FORT LAUDERDALE, Fla. (Reuters) - Democrat Hillary Clinton sought to persuade African-Americans on Friday to resist any temptation to side with Republican Jeb Bush in the 2016 presidential race as they offered differing visions on how to tackle economic and racial inequality.
The annual convention of the National Urban League marked the first same-stage appearance for Clinton, front-runner for the Democratic presidential nomination, and Bush, one of the leading candidates in the Republican race.
Democrats have long counted on African Americans as a loyal voting bloc, whereas the Republican Party acknowledged after its loss in the 2012 presidential race that it needed to build support among minorities to win the presidency.
Bush has been trying to expand the appeal of his party by vowing to go places where Republicans haven’t been seen in years, such as Hispanic neighborhoods and African-American churches.
Clinton did not mention Bush by name in her speech, but mocked his campaign slogan, “Right to rise,” drawing applause from the crowd for her broadside.
“I don’t think you can credibly say that everyone has a ‘right to rise’ and then say you’re for phasing out Medicare or for repealing Obamacare. People can’t rise if they can’t afford health care,” she said.
Bush recently called for reforms to Medicare to make it more fiscally stable, including raising the retirement age and forcing wealthier beneficiaries to pay more.
He has said he would repeal the Affordable Care Act, commonly called Obamacare, and replace it with “catastrophic coverage” that would kick in when people can’t afford to pay for health care.
When it was his turn to speak, Bush did not respond to Clinton’s attack, using his speech to offer a message of unity. He told reporters afterward he hadn’t heard her remarks.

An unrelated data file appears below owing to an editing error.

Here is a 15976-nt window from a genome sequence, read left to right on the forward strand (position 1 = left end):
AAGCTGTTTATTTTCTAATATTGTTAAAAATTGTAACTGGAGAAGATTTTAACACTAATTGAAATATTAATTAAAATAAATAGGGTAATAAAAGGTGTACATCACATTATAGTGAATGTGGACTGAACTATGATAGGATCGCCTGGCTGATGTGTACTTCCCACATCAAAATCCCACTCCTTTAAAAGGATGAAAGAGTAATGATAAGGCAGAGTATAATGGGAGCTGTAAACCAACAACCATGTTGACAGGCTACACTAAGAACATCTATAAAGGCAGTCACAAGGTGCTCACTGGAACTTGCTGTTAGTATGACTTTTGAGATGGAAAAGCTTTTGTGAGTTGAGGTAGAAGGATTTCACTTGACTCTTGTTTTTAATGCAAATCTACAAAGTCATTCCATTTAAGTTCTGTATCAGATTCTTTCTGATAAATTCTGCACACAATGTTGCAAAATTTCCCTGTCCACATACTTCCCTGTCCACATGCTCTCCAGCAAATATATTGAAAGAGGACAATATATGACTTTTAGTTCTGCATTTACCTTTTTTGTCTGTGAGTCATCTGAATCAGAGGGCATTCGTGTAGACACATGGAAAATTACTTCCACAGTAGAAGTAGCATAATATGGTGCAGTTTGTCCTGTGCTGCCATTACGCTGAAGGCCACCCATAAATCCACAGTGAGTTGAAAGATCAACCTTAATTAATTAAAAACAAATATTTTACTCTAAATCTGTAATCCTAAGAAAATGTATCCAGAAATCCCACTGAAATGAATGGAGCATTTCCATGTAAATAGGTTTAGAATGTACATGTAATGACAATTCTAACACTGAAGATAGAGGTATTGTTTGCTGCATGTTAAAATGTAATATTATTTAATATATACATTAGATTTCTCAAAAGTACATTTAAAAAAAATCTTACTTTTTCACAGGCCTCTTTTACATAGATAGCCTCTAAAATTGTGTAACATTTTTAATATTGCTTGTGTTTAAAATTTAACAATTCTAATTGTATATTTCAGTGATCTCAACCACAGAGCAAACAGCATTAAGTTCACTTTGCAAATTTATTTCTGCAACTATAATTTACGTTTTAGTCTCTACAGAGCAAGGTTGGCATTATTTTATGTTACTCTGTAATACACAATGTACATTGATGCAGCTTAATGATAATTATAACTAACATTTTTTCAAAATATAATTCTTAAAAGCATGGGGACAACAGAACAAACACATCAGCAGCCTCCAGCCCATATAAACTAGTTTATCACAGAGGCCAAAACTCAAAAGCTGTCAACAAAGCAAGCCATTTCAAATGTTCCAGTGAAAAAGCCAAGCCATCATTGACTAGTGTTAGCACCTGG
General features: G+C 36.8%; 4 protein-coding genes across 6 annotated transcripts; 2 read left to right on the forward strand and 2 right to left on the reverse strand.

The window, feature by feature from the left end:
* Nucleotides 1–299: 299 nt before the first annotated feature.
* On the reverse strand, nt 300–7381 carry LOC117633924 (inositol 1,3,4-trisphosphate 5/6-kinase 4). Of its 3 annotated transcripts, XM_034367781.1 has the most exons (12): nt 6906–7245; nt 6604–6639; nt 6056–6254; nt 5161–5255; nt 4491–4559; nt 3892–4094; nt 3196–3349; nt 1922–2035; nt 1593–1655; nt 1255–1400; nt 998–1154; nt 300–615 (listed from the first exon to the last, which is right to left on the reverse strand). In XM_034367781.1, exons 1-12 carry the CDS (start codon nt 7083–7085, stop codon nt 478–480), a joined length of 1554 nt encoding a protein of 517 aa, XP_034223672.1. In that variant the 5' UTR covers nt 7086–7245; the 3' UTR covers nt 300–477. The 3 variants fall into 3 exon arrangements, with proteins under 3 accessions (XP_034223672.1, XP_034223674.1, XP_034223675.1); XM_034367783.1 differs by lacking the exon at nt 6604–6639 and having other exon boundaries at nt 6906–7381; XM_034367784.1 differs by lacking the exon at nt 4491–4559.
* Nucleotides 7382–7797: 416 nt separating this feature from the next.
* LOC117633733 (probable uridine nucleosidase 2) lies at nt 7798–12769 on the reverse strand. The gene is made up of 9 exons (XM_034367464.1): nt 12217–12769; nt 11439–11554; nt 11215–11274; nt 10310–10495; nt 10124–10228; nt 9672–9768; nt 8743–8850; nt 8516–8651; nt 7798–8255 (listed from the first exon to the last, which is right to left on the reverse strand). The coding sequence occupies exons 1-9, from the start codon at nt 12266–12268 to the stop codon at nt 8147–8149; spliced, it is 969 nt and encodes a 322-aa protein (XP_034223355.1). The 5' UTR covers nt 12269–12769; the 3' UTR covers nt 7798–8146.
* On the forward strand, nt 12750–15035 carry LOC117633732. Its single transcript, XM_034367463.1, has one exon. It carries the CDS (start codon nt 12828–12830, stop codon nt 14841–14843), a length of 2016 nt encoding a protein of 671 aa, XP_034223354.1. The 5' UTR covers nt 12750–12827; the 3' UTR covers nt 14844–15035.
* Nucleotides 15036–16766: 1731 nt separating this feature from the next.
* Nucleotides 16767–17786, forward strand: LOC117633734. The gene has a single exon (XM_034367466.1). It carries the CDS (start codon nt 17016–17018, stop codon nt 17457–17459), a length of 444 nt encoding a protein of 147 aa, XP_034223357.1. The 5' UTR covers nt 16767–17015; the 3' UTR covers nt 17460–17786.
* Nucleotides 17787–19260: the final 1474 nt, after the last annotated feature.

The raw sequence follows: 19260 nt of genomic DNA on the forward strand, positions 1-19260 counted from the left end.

Bush campaign spokeswoman Allie Brandenburger called Clinton’s remarks “just more false, cheap political shots to distract from the fact that Secretary Clinton has no record of accomplishment to run on in this race.”
“The Urban League deserved better today,” she said.
In his speech, Bush said Democratic policies have failed to fix the education system, perpetuating a cycle of inequality, unemployment and poverty.
“I want to work with the Urban League movement to end this injustice once and for all,” said Bush, who touted his record on improving Florida’s school system.
“For a half century, this nation has pursued a war on poverty and massive government programs, funded with trillions of taxpayer dollars. This decades-long effort, while well intentioned, has been a losing one,” Bush said.
Bush received pockets of polite applause from the mainly African American crowd.
Tammy McDonald-Anderson, a 52-year-old community organizer from Palm Beach County, said Bush had a steep hill to climb.
“He better be prepared and be doing research about what’s important to us,” McDonald-Anderson said. “We won’t take lip service.”
Martin O’Malley and Bernie Sanders, two other Democratic candidates, also spoke, as did Republican Ben Carson.
Additional reporting by Steve Holland and Jonathan Allen; Writing by Roberta Rampton; Editing by James Dalgleish